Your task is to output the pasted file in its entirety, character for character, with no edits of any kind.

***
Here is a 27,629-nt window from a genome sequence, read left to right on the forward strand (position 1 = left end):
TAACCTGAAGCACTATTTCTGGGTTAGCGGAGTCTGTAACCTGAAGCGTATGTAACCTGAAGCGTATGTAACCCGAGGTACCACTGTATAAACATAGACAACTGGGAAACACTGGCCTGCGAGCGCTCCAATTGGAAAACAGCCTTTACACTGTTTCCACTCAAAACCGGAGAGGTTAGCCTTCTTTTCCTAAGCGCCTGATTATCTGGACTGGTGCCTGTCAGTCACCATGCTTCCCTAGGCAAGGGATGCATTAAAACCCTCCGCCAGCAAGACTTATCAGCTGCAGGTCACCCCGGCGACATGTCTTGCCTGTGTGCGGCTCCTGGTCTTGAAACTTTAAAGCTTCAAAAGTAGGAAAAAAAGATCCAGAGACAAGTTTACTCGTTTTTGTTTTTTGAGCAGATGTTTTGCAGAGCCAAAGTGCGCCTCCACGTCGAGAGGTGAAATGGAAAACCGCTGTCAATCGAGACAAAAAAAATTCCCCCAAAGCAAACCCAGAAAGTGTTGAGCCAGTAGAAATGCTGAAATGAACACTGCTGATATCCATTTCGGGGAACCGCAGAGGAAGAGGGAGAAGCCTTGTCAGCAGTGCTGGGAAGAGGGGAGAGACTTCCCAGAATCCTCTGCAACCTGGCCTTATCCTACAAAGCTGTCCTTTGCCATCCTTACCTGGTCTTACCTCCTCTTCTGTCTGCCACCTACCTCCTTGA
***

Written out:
Here is a 27,629-nt window from a genome sequence, read left to right on the forward strand (position 1 = left end):
TAACCTGAAGCACTATTTCTGGGTTAGCGGAGTCTGTAACCTGAAGCGTATGTAACCTGAAGCGTATGTAACCCGAGGTACCACTGTATAAACATAGACAACTGGGAAACACTGGCCTGCGAGCGCTCCAATTGGAAAACAGCCTTTACACTGTTTCCACTCAAAACCGGAGAGGTTAGCCTTCTTTTCCTAAGCGCCTGATTATCTGGACTGGTGCCTGTCAGTCACCATGCTTCCCTAGGCAAGGGATGCATTAAAACCCTCCGCCAGCAAGACTTATCAGCTGCAGGTCACCCCGGCGACATGTCTTGCCTGTGTGCGGCTCCTGGTCTTGAAACTTTAAAGCTTCAAAAGTAGGAAAAAAAGATCCAGAGACAAGTTTACTCGTTTTTGTTTTTTGAGCAGATGTTTTGCAGAGCCAAAGTGCGCCTCCACGTCGAGAGGTGAAATGGAAAACCGCTGTCAATCGAGACAAAAAAAATTCCCCCAAAGCAAACCCAGAAAGTGTTGAGCCAGTAGAAATGCTGAAATGAACACTGCTGATATCCATTTCGGGGAACCGCAGAGGAAGAGGGAGAAGCCTTGTCAGCAGTGCTGGGAAGAGGGGAGAGACTTCCCAGAATCCTCTGCAACCTGGCCTTATCCTACAAAGCTGTCCTTTGCCATCCTTACCTGGTCTTACCTCCTCTTCTGTCTGCCACCTACCTCCTTGA